NC controversial bathroom bill gives boost to Greenville economy

GREENVILLE, S.C. (WSPA) – March Madness is taking over Greenville.

But, that might not have been the case if North Carolina had never passed the controversial HB2 bill, or bathroom bill.

NCAA pulled some of seven of their championship tournament games out of the state last September and relocated them. Greenville got the games that used to be in Greensboro.

“A lot of fun to have the tournament in town,” said Tom Bennett, a Furman student. “We have a lot of people from out of state.”

Hundreds who couldn’t get to the ‘The Well’ packed bars in downtown Greenville.

“There was nothing that was going to stop me from driving down here today,” said Travis Pollack, a Gamecock fan.

The national attention and visitors from all over wouldn’t have been here if North Carolina legislators hadn’t passed their controversial bathroom bill.

“For all the residents of North Carolina, it’s definitely a tragedy, but for South Carolina being able to gain the economic benefit, I think it’s great, and Greenville is one of the fastest growing cities in the US, so it’s great that we have the opportunity to showcase our city,” said Adric Ferguson who lives in downtown Greenville.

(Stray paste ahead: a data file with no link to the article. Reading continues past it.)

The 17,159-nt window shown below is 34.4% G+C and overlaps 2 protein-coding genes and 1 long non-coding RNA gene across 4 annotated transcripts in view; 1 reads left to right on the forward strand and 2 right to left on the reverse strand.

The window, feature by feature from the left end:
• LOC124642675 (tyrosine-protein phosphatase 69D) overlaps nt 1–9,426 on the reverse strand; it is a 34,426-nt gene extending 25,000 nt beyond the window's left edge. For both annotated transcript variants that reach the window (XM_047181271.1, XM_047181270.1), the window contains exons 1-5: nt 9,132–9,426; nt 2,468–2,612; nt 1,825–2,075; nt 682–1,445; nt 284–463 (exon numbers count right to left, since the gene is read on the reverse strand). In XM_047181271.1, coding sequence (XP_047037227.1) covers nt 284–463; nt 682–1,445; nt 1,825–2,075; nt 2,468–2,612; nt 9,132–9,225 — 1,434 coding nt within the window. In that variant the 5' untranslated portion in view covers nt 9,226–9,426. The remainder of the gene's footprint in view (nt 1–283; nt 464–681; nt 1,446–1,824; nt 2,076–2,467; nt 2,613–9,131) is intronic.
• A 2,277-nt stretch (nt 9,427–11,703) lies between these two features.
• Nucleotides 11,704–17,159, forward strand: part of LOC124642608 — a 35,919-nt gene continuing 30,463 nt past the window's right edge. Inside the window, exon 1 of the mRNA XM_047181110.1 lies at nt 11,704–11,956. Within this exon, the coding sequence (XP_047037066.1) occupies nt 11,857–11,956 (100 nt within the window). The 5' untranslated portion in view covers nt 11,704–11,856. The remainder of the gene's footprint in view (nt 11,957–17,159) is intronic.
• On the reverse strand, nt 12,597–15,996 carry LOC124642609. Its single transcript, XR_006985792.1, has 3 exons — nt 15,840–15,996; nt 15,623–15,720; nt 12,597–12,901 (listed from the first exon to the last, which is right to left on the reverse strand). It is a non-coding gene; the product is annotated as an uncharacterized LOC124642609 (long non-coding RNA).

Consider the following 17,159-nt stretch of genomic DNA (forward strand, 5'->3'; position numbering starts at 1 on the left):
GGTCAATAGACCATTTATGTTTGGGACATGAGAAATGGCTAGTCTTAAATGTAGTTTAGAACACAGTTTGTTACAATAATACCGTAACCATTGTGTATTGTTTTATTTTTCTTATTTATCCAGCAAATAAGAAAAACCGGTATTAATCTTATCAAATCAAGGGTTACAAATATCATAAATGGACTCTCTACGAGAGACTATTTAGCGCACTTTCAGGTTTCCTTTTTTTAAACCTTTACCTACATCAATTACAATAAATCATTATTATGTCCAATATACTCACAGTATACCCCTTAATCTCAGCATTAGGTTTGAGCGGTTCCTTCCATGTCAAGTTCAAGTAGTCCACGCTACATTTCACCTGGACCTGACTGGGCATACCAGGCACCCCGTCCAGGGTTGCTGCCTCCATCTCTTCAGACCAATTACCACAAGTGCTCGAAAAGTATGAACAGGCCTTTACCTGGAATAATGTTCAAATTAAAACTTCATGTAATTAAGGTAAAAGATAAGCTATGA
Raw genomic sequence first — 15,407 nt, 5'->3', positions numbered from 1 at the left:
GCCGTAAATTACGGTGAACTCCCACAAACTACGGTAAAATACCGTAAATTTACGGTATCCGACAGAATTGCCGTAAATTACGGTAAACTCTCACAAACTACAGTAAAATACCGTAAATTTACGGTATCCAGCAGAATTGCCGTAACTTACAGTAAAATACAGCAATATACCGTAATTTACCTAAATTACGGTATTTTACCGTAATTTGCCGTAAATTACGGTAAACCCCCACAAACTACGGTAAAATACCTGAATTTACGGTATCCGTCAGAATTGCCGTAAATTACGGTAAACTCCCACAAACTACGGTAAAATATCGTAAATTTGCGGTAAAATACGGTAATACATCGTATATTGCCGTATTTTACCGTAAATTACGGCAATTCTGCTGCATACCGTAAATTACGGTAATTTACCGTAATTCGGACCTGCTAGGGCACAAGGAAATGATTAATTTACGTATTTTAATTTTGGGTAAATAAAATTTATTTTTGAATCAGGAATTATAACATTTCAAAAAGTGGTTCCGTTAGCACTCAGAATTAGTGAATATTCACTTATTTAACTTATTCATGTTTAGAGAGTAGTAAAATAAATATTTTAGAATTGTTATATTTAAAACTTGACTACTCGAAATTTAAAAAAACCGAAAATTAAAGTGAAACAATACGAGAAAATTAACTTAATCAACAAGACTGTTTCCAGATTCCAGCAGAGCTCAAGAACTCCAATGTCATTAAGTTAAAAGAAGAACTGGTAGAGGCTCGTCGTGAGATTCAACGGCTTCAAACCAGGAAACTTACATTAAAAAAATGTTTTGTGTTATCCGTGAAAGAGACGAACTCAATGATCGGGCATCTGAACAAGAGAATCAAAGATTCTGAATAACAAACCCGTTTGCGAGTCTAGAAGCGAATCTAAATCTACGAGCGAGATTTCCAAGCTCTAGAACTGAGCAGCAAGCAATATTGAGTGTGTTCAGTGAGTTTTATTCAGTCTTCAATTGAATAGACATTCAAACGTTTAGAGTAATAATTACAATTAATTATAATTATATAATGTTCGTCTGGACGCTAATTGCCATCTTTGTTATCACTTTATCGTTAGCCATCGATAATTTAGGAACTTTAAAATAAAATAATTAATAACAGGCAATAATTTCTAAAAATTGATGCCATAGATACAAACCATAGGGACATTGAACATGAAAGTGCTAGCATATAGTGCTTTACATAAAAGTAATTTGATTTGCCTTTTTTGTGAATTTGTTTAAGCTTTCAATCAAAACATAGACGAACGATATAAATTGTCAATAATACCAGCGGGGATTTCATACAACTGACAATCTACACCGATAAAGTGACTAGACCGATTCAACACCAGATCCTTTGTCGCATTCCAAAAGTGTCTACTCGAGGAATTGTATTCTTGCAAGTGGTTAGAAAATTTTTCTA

Businesses like Carolina Ale House happy to see the extra sales.

Liz Greenway/Carolina Ale House

“It’s pretty special to see what we’ve got going on, and what’s been brought in,” said Liz Greenway, who does marketing for the restaurant. “We hit pretty great sales in our first two hours open this morning.”

People in the trans community say seeing how Greenville is thriving during this tournament is a visual impact of non-inclusive legislation.

“There’s nothing gained from this,” said Madelyn Roy with Gender Benders. “When you shut people out, you’re only hurting yourself.”

Many could claim that North Carolina’s loss is Greenville’s gain.

“We’re really excited,” said Greenway. “It’s really brought such a boost.”

This is the first time the tournament has been back in Greenville in more than decade because the NCAA pulled championship games in South Carolina while the confederate flag was still flying at the statehouse.

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